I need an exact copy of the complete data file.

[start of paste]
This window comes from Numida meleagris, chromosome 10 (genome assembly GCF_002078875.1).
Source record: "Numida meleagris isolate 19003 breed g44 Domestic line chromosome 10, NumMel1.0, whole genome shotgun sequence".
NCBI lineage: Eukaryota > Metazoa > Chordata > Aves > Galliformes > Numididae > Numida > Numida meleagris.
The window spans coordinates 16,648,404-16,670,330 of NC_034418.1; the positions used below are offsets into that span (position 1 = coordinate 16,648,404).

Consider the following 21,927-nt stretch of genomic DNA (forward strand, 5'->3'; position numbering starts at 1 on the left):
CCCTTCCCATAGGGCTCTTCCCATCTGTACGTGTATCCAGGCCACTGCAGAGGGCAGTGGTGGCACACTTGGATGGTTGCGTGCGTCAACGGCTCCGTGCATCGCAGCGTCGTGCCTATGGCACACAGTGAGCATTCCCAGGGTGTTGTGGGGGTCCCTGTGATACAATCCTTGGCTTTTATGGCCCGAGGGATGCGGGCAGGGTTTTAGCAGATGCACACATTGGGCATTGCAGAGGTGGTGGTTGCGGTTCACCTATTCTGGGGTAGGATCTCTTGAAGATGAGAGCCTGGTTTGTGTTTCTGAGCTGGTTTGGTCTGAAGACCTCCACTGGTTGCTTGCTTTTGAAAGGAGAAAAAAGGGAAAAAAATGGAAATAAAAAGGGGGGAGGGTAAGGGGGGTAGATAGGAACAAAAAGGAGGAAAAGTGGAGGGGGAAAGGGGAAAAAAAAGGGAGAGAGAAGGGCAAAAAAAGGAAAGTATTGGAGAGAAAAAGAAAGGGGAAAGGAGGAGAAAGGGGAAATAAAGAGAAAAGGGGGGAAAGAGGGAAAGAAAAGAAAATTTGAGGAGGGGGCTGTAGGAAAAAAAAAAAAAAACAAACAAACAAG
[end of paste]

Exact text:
This window comes from Numida meleagris, chromosome 10 (genome assembly GCF_002078875.1).
Source record: "Numida meleagris isolate 19003 breed g44 Domestic line chromosome 10, NumMel1.0, whole genome shotgun sequence".
NCBI lineage: Eukaryota > Metazoa > Chordata > Aves > Galliformes > Numididae > Numida > Numida meleagris.
The window spans coordinates 16,648,404-16,670,330 of NC_034418.1; the positions used below are offsets into that span (position 1 = coordinate 16,648,404).

Consider the following 21,927-nt stretch of genomic DNA (forward strand, 5'->3'; position numbering starts at 1 on the left):
CCCTTCCCATAGGGCTCTTCCCATCTGTACGTGTATCCAGGCCACTGCAGAGGGCAGTGGTGGCACACTTGGATGGTTGCGTGCGTCAACGGCTCCGTGCATCGCAGCGTCGTGCCTATGGCACACAGTGAGCATTCCCAGGGTGTTGTGGGGGTCCCTGTGATACAATCCTTGGCTTTTATGGCCCGAGGGATGCGGGCAGGGTTTTAGCAGATGCACACATTGGGCATTGCAGAGGTGGTGGTTGCGGTTCACCTATTCTGGGGTAGGATCTCTTGAAGATGAGAGCCTGGTTTGTGTTTCTGAGCTGGTTTGGTCTGAAGACCTCCACTGGTTGCTTGCTTTTGAAAGGAGAAAAAAGGGAAAAAAATGGAAATAAAAAGGGGGGAGGGTAAGGGGGGTAGATAGGAACAAAAAGGAGGAAAAGTGGAGGGGGAAAGGGGAAAAAAAAGGGAGAGAGAAGGGCAAAAAAAGGAAAGTATTGGAGAGAAAAAGAAAGGGGAAAGGAGGAGAAAGGGGAAATAAAGAGAAAAGGGGGGAAAGAGGGAAAGAAAAGAAAATTTGAGGAGGGGGCTGTAGGAAAAAAAAAAAAAAACAAACAAACAAG